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International Socialism, Summer 1965


Editorial 1

Labour’s Tightrope to Nowhere


From International Socialism, No.21, Summer 1965, pp.1-2.
Transcribed & marked up by by Einde O’Callaghan for ETOL.


The Government, like its leading Conservative opponents, can only view the proposed nationalisation of steel as a superb irrelevance to the problems of British capitalism. Wilson certainly needs to guard his Left flank, and the Left has set its heart on nationalisation, on banging back the shuttlecock to the Conservatives – whatever that nationalisation means. To prove he is honest, Wilson has hurried to prepare his proposals – presenting them quite unnecessarily in a White Paper. The response has been such that we will probably not hear much more about steel nationalisation now: the coming General Election will cut that embarrassing Gordian Knot. In the short space left to this session of Parliament, Wilson will want to show the paces of his more vote-catching horses.

But a certain section of the Labour Left has been serious, arguing that efficiency, the size of investment needed to begin a new steel plant, cannot be expected of the present industry in private hands. Thus, the pace of world competition demands the rapid spreading of all innovations if competitors are to survive. In the United States, one corporation, US Steel, produces more than the entire output of the German or the British steel industries. Russian State planners have directed that a single new steel plant requires a minimum output of eight million tons annually for optimum efficiency. The total output of all plants in Britain’s largest steel combine, United Steel, barely tops three million tons per year.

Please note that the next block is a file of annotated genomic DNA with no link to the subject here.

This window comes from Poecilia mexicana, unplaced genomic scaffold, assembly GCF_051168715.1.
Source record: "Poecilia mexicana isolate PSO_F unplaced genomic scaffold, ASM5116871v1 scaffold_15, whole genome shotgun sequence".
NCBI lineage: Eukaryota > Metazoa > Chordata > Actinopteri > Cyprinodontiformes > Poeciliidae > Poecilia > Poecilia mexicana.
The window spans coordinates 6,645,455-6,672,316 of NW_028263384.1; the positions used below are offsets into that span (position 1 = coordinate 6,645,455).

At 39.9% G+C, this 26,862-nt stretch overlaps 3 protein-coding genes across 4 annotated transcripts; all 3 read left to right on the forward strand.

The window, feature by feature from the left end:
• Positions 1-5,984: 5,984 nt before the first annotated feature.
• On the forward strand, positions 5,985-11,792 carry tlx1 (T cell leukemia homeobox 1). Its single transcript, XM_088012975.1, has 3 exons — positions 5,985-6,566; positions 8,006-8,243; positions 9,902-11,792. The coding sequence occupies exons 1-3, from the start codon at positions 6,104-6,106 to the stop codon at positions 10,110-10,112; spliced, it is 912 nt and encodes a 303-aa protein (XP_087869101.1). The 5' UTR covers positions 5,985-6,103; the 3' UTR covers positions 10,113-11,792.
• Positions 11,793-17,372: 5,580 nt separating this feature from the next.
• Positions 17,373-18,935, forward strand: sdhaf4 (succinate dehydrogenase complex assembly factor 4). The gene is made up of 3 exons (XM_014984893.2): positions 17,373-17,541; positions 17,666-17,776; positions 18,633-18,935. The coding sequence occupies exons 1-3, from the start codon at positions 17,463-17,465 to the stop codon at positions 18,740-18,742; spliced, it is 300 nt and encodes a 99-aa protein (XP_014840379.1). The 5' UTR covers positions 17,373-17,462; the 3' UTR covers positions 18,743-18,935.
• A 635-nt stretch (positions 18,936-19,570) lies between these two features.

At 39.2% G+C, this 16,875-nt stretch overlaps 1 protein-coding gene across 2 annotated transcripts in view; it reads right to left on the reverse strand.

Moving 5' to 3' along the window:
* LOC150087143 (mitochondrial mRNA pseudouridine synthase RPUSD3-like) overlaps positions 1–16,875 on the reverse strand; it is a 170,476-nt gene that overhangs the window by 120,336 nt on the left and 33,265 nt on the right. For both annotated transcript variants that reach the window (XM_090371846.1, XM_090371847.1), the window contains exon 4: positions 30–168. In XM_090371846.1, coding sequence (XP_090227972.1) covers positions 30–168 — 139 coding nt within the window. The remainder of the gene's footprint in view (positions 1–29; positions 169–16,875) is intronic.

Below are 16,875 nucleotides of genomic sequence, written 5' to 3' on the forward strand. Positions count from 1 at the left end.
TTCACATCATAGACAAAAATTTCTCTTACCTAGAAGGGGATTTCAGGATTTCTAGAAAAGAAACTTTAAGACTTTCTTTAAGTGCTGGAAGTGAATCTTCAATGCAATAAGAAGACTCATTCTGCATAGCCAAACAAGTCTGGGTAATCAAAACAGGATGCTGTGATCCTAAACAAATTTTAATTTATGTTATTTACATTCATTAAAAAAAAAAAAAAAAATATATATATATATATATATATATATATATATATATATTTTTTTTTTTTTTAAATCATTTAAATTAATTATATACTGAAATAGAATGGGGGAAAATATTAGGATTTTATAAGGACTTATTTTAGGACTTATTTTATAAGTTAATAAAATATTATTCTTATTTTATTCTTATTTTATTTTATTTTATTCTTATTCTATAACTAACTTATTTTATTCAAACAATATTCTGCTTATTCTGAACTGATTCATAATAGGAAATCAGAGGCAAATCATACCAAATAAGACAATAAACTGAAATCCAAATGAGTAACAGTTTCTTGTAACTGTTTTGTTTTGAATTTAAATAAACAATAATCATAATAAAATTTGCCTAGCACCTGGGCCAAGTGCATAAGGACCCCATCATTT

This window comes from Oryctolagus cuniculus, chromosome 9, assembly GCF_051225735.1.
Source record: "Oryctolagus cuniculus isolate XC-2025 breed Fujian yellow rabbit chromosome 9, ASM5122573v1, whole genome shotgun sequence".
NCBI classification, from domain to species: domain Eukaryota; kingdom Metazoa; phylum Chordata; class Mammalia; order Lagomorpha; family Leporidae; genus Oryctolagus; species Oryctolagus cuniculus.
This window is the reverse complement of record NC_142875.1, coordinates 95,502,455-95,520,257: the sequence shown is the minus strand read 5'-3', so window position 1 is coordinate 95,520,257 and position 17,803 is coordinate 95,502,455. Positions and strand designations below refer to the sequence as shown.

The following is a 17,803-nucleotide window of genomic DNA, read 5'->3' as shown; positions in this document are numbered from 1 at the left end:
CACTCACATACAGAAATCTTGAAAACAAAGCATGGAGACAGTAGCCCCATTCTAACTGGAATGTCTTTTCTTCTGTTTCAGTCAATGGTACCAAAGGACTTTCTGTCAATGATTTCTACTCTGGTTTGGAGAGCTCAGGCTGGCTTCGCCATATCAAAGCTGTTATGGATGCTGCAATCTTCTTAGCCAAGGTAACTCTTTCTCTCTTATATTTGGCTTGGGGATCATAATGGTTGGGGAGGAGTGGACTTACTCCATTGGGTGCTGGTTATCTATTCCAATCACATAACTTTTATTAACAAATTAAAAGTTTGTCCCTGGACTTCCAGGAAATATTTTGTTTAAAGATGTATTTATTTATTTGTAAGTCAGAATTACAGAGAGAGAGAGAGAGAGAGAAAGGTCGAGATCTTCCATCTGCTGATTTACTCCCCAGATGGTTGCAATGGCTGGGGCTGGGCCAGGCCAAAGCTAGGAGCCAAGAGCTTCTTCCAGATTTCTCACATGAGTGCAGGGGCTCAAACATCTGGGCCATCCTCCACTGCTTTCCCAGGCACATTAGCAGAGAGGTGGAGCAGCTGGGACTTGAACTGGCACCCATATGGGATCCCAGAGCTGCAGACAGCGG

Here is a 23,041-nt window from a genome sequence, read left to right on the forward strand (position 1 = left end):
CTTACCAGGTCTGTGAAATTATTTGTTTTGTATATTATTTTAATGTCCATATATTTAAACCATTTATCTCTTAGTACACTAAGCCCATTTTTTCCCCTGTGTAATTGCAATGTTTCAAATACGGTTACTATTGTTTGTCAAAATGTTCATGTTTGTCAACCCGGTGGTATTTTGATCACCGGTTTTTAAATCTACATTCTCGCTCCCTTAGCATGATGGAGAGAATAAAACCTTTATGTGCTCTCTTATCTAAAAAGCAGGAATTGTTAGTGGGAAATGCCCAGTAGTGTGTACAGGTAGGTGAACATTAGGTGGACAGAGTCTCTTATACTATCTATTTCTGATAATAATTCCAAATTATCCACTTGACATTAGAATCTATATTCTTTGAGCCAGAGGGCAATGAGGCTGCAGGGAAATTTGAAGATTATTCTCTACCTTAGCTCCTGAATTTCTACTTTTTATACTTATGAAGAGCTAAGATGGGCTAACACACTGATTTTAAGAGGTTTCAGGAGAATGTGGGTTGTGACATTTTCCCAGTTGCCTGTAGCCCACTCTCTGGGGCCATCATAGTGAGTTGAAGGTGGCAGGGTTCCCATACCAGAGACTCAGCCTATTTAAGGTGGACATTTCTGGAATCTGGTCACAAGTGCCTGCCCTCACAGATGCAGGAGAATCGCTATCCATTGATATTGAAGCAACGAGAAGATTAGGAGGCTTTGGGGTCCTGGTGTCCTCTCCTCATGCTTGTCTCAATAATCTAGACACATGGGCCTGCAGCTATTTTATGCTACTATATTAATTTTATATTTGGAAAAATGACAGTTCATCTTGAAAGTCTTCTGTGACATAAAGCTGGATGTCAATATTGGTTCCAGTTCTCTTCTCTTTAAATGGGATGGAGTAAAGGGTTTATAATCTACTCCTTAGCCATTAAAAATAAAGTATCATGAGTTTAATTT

It might be argued that the relatively small home market in Britain is served most effectively by relatively small-scale producers. The export market however demands large-scale units and their lower-cost production. At the moment, the industry retains the home protection given it by the 1931 Government; the notorious ‘restrictive practices’ of the industry (recently ‘condemned’), sanctioned, indeed initiated and sustained by the joint public-private control agency, the Iron and Steel Board, makes this industry the classic case of corporatism. The resulting high prices operate directly on exports, Wilson’s Achilles heel. Richard Thomas and Baldwin, the last steel company from the last attempt to nationalise that remains under State ownership, recently explained their low profit record as due to the fact that home prices for steel strip are £17 per ton higher than prices in the world steel market. In 1959, when RTB began the construction of its Spencer Works, its export prices were £7 a ton higher than home prices.

By contrast, in the seven years between 1957 and 1946 (which include a recession), Japan’s steel output has more than trebled to over 40 million tons per year – and this in a country with no indigenous iron ores and poor-quality coal deposits. In Britain, where the industry is amazing its bosses by reaching 26 million tons this year (a record), reliance on low-grade ore is supplemented with imported richer ore; yet the industry has failed to provide adequate harbour facilities to accommodate the huge modern cost-reducing ore-carrying ships.

Readers of this journal need no catalogue of the failures of capitalism, whether in under-production or competition, lack of co-ordination or ramps to co-ordinate so that minimum production fetches the maximum price, sheer waste or inefficiency in the most primitive sense. But the grounds on which the Labour movement is supporting steel nationalisation (where it is supporting) are sometimes composed of two inconsistent, indeed, contradictory motives.